Skip to content

Improving transit in Rome

March 13, 2011

Why can't the Tiber serve the city's transit needs?

Recently I was interviewed in my studio for a CNN show called “Future Cities“;  the first episode just aired addressing the challenges of public transit in Rome. Much of the program, including the Mayor’s interview, repeats the old story about how Rome has a very limited underground metro system due to the presence of archaeology which makes construction slow and expensive. More interestingly, Engineer Antonio Tamburrino, one of the participants of the 1972 Club of Rome with whom I have been discussing urban sustainability of late, instead presents an innovative project to pedestrianize the historical center and surround it with a ring of surface light-rail, a smart alternative to heavy underground trains (which are last century’s technology).   Since the only clip they used from my own interview was a short, rather silly soundbite, I want to dedicate a blogpost in which to share my more complete views on this important issue.

It has become a cliché to say that Rome is structurally not well-adaptable to transit because of its archaeological layers or to bicycling because of its hills. But it is not cultural heritage or topography that stand in the way of a more livable city. In truth, the single greatest menace to the city of Rome and the one for which the solutions are the most obvious and yet the most elusive, is automotive traffic.  Cars clog the streets and pollute the air, not to mention inflicting a startling human cost,: an average of two pedestrians die in Italy each day, mortalities from accidents are about one an hour, not even counting the health costs and economic damages. We hear a lot about the Traffic Emergency, but when we look at the details the solutions are often the creation of parking structures, the widening of streets, drafting of new laws, etc.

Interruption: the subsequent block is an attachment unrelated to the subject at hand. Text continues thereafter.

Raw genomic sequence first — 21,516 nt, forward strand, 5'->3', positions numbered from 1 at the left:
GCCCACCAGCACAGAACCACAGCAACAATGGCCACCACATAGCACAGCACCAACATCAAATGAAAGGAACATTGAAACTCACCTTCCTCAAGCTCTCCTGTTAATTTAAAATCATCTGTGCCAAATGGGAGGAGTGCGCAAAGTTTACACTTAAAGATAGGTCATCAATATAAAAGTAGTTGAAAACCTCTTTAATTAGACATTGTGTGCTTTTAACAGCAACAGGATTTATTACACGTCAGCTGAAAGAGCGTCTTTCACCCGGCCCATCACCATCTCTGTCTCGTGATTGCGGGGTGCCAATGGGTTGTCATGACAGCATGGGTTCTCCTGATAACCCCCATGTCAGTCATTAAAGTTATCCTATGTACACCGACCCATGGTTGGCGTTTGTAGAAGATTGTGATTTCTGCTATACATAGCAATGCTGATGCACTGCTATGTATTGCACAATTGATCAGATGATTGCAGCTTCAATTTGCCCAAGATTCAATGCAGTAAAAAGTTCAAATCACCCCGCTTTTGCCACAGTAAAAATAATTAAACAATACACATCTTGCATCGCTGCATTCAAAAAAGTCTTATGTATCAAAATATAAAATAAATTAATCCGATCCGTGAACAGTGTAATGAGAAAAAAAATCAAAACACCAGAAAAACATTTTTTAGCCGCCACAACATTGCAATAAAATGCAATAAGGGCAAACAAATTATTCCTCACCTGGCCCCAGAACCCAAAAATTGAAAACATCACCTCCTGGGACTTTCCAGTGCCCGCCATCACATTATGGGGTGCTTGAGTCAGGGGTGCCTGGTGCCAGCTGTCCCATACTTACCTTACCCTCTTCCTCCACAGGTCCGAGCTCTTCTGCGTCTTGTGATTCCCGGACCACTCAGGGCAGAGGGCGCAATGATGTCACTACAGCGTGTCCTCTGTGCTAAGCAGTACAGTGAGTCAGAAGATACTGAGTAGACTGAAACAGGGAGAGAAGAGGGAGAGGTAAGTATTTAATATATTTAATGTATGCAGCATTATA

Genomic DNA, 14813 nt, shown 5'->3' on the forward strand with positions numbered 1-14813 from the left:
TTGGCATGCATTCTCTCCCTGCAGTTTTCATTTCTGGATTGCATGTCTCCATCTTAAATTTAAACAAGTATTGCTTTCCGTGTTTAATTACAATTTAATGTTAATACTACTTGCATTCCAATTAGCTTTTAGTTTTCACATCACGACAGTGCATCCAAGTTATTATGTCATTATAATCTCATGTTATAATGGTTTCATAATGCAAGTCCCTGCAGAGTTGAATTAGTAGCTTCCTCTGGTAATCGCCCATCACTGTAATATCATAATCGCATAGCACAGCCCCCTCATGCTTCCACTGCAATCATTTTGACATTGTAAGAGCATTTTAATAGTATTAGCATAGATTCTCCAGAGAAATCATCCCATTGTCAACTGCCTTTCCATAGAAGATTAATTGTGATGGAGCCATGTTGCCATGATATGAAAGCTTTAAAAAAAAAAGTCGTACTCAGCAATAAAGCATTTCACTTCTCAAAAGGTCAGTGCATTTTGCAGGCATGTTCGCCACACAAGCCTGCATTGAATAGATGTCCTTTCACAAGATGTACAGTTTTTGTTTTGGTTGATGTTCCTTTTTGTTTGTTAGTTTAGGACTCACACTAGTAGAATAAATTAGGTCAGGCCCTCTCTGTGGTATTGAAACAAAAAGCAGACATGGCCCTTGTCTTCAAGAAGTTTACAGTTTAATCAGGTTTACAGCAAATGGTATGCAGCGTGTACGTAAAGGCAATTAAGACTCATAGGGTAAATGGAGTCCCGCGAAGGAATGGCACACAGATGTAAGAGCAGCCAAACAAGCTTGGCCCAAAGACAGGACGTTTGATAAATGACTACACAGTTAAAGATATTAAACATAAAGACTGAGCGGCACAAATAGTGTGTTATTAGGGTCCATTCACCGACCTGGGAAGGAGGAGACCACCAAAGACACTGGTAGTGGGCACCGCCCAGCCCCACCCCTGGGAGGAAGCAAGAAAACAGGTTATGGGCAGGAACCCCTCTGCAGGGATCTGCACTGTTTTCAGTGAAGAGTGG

I’m convinced that the simplest solution lies in simply enforcing the existing laws regarding motor vehicles. Despite a relatively high 50km/h speed limit throughout the city (London has lowered its to 30), cars can be clocked at double this on Via Fori Imperiali near the Colosseum where a young cyclist was killed two years ago. Despite parking restrictions typical of most European cities, autos can be seen everywhere in violation and rarely fined.

This has been long accepted as sign of Italy’s famous flexibility with regard to the law, turning a blind eye to minor violations, but urban residents are starting to get fed up.  I work with a number of pedestrian advocacy groups and public space planners and, thanks especially to the web and to blogs like my own, initiatives to fight the automotive addiction are growing. Fed up with the lack of enforcement of parking laws we have started distributing our own symbolic citizen’s fines, attempting to sensitive drivers to the fact that their personal convenience comes at the price of the rights and safety of hundreds of  pedestrians and cyclists, children and elderly, people who are consuming no fossil fuels and producing no emissions.

Our goal is to shift the balance back to a mix of public transit and walking/cycling. Rome’s public transit network, in particular its buses and light rail, is potentially one of Europe’s best, were in not for the congestion of private vehicles and inconsistent management. I’m convinced that given a choice of a clean, efficient transit system and pleasant safe streets for walking and cycling, counterbalanced by costly and rigorously enforced parking restrictions, most Romans will eventually overcome their automotive addiction.

5 concrete and simple proposals for Rome’s transit system